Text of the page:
48   singleton intersections, i.e.\ any class @{text "c"} may be read as
49   a sort @{text "{c}"}.  The ordering on type classes is extended to
50   sorts according to the meaning of intersections: @{text
51   "{c\<^isub>1, \<dots> c\<^isub>m} \<subseteq> {d\<^isub>1, \<dots>, d\<^isub>n}"} iff
52   @{text "\<forall>j. \<exists>i. c\<^isub>i \<subseteq> d\<^isub>j"}.  The empty intersection
53   @{text "{}"} refers to the universal sort, which is the largest
54   element wrt.\ the sort order.  The intersections of all (finitely
55   many) classes declared in the current theory are the minimal
56   elements wrt.\ the sort order.
58   \medskip A \emph{fixed type variable} is a pair of a basic name
59   (starting with @{text "'"} character) and a sort constraint.  For
60   example, @{text "('a, s)"} which is usually printed as @{text
61   "\<alpha>\<^isub>s"}.  A \emph{schematic type variable} is a pair of an
62   indexname and a sort constraint.  For example, @{text "(('a, 0),
63   s)"} which is usually printed as @{text "?\<alpha>\<^isub>s"}.
65   Note that \emph{all} syntactic components contribute to the identity
66   of type variables, including the literal sort constraint.  The core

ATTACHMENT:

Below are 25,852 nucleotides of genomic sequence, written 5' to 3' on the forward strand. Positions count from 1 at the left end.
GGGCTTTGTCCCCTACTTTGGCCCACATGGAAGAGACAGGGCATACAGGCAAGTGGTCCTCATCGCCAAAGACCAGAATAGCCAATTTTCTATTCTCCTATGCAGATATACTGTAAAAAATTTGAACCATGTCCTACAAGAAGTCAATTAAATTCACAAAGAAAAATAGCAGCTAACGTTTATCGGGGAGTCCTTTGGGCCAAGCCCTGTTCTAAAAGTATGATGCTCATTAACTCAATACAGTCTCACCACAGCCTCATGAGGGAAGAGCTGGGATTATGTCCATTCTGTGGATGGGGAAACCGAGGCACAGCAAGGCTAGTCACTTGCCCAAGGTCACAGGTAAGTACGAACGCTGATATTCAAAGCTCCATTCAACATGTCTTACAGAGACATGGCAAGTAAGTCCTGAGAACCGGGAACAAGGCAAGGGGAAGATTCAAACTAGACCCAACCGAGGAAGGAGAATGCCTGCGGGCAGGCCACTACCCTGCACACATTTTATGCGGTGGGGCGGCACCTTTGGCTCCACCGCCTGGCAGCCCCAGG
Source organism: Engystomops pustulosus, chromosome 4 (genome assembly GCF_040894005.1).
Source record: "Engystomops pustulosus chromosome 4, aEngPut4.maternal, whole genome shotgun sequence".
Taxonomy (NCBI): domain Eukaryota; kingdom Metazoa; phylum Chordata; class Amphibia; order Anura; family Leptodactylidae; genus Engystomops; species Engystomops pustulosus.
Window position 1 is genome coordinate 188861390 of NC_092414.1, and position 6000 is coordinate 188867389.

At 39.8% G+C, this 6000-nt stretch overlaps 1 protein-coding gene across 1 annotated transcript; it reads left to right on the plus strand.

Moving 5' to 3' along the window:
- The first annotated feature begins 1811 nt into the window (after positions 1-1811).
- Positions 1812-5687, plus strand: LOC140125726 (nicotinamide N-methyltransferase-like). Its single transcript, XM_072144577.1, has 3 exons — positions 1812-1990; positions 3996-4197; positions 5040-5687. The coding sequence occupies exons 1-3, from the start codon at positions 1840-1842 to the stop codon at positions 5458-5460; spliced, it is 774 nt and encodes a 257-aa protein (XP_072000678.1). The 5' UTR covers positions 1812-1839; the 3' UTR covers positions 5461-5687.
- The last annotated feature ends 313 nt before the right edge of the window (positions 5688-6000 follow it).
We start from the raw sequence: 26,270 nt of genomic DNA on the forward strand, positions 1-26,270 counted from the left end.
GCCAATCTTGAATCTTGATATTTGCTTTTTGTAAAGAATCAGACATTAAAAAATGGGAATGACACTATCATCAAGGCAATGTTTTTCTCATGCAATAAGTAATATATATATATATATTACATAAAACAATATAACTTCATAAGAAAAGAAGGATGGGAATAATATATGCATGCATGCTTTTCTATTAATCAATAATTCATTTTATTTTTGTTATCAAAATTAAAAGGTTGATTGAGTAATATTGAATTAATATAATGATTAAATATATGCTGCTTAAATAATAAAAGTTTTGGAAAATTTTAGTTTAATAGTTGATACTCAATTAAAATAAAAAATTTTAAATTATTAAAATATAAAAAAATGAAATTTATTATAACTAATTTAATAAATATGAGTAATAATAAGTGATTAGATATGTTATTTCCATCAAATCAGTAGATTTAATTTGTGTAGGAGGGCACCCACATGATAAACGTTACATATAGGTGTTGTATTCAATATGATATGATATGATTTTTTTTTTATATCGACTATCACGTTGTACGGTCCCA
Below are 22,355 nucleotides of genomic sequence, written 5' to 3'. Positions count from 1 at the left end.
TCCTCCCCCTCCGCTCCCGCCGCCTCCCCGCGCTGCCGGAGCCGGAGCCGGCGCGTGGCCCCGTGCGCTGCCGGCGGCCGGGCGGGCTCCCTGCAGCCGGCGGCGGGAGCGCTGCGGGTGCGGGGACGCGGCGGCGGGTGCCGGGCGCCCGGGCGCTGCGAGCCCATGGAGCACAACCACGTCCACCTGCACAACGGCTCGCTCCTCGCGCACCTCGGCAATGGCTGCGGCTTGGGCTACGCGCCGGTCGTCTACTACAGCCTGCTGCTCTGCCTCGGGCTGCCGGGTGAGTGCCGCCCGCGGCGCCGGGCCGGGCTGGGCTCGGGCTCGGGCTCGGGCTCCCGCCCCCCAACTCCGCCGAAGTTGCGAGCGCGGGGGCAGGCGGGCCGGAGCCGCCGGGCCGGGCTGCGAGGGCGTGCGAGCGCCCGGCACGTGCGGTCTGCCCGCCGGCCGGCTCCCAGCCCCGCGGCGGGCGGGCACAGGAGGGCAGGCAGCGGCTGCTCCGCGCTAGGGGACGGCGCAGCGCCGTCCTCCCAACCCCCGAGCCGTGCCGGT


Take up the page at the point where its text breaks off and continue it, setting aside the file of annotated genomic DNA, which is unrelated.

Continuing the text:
67   logic handles type variables with the same name but different sorts
68   as different, although some outer layers of the system make it hard
69   to produce anything like this.
71   A \emph{type constructor} is a @{text "k"}-ary operator on types
72   declared in the theory.  Type constructor application is usually
73   written postfix.  For @{text "k = 0"} the argument tuple is omitted,
74   e.g.\ @{text "prop"} instead of @{text "()prop"}.  For @{text "k =
75   1"} the parentheses are omitted, e.g.\ @{text "\<alpha> list"} instead of
76   @{text "(\<alpha>)list"}.  Further notation is provided for specific
77   constructors, notably right-associative infix @{text "\<alpha> \<Rightarrow> \<beta>"}
78   instead of @{text "(\<alpha>, \<beta>)fun"} constructor.
80   A \emph{type} is defined inductively over type variables and type
81   constructors as follows: @{text "\<tau> = \<alpha>\<^isub>s | ?\<alpha>\<^isub>s |
82   (\<tau>\<^sub>1, \<dots>, \<tau>\<^sub>k)c"}.